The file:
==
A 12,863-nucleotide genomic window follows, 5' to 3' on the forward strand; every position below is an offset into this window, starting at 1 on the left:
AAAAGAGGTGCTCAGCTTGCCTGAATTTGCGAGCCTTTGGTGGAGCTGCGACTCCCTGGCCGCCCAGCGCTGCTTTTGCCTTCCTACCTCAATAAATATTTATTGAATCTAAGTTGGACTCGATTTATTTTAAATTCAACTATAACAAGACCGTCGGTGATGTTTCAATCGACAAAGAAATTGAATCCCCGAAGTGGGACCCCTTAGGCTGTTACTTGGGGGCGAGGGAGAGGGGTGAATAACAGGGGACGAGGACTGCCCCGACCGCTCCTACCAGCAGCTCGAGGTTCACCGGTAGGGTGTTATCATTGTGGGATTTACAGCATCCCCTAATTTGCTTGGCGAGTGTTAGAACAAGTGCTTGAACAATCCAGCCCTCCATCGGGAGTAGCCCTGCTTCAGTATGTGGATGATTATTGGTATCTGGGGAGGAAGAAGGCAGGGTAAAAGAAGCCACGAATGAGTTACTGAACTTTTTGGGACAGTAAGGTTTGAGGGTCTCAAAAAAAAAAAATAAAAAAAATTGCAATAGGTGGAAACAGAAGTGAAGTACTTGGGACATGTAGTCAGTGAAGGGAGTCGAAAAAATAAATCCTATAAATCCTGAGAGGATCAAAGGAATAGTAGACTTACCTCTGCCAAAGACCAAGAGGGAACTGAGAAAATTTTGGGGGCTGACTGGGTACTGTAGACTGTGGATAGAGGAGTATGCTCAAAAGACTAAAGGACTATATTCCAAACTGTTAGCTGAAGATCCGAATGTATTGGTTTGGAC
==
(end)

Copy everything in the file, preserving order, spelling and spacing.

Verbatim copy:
A 12,863-nucleotide genomic window follows, 5' to 3' on the forward strand; every position below is an offset into this window, starting at 1 on the left:
AAAAGAGGTGCTCAGCTTGCCTGAATTTGCGAGCCTTTGGTGGAGCTGCGACTCCCTGGCCGCCCAGCGCTGCTTTTGCCTTCCTACCTCAATAAATATTTATTGAATCTAAGTTGGACTCGATTTATTTTAAATTCAACTATAACAAGACCGTCGGTGATGTTTCAATCGACAAAGAAATTGAATCCCCGAAGTGGGACCCCTTAGGCTGTTACTTGGGGGCGAGGGAGAGGGGTGAATAACAGGGGACGAGGACTGCCCCGACCGCTCCTACCAGCAGCTCGAGGTTCACCGGTAGGGTGTTATCATTGTGGGATTTACAGCATCCCCTAATTTGCTTGGCGAGTGTTAGAACAAGTGCTTGAACAATCCAGCCCTCCATCGGGAGTAGCCCTGCTTCAGTATGTGGATGATTATTGGTATCTGGGGAGGAAGAAGGCAGGGTAAAAGAAGCCACGAATGAGTTACTGAACTTTTTGGGACAGTAAGGTTTGAGGGTCTCAAAAAAAAAAAATAAAAAAAATTGCAATAGGTGGAAACAGAAGTGAAGTACTTGGGACATGTAGTCAGTGAAGGGAGTCGAAAAAATAAATCCTATAAATCCTGAGAGGATCAAAGGAATAGTAGACTTACCTCTGCCAAAGACCAAGAGGGAACTGAGAAAATTTTGGGGGCTGACTGGGTACTGTAGACTGTGGATAGAGGAGTATGCTCAAAAGACTAAAGGACTATATTCCAAACTGTTAGCTGAAGATCCGAATGTATTGGTTTGGAC